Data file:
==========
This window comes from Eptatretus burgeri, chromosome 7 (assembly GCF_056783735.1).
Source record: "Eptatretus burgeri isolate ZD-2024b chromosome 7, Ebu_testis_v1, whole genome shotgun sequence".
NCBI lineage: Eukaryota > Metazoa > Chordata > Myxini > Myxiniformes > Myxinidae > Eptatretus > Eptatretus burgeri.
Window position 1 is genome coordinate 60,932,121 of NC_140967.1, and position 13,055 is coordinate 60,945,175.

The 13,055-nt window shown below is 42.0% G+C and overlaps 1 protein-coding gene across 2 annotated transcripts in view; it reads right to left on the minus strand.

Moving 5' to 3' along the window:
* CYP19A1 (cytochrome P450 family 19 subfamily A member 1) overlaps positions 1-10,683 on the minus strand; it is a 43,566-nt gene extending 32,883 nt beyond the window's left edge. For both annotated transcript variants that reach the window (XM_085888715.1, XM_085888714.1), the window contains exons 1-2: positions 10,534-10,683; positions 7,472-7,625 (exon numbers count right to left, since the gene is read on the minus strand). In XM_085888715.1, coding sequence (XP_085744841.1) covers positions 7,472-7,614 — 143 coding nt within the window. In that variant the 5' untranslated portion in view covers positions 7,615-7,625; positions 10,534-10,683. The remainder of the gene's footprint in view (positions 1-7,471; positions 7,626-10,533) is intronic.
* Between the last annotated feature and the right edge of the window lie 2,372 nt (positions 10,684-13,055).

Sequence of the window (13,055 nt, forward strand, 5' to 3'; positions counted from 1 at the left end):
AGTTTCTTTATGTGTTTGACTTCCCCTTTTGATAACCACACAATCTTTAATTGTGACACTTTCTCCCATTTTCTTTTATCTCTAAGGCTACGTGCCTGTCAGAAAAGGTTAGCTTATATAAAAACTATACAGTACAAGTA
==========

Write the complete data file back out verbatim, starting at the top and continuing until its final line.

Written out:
This window comes from Eptatretus burgeri, chromosome 7 (assembly GCF_056783735.1).
Source record: "Eptatretus burgeri isolate ZD-2024b chromosome 7, Ebu_testis_v1, whole genome shotgun sequence".
NCBI lineage: Eukaryota > Metazoa > Chordata > Myxini > Myxiniformes > Myxinidae > Eptatretus > Eptatretus burgeri.
Window position 1 is genome coordinate 60,932,121 of NC_140967.1, and position 13,055 is coordinate 60,945,175.

The 13,055-nt window shown below is 42.0% G+C and overlaps 1 protein-coding gene across 2 annotated transcripts in view; it reads right to left on the minus strand.

Moving 5' to 3' along the window:
* CYP19A1 (cytochrome P450 family 19 subfamily A member 1) overlaps positions 1-10,683 on the minus strand; it is a 43,566-nt gene extending 32,883 nt beyond the window's left edge. For both annotated transcript variants that reach the window (XM_085888715.1, XM_085888714.1), the window contains exons 1-2: positions 10,534-10,683; positions 7,472-7,625 (exon numbers count right to left, since the gene is read on the minus strand). In XM_085888715.1, coding sequence (XP_085744841.1) covers positions 7,472-7,614 — 143 coding nt within the window. In that variant the 5' untranslated portion in view covers positions 7,615-7,625; positions 10,534-10,683. The remainder of the gene's footprint in view (positions 1-7,471; positions 7,626-10,533) is intronic.
* Between the last annotated feature and the right edge of the window lie 2,372 nt (positions 10,684-13,055).

Sequence of the window (13,055 nt, forward strand, 5' to 3'; positions counted from 1 at the left end):
AGTTTCTTTATGTGTTTGACTTCCCCTTTTGATAACCACACAATCTTTAATTGTGACACTTTCTCCCATTTTCTTTTATCTCTAAGGCTACGTGCCTGTCAGAAAAGGTTAGCTTATATAAAAACTATACAGTACAAGTA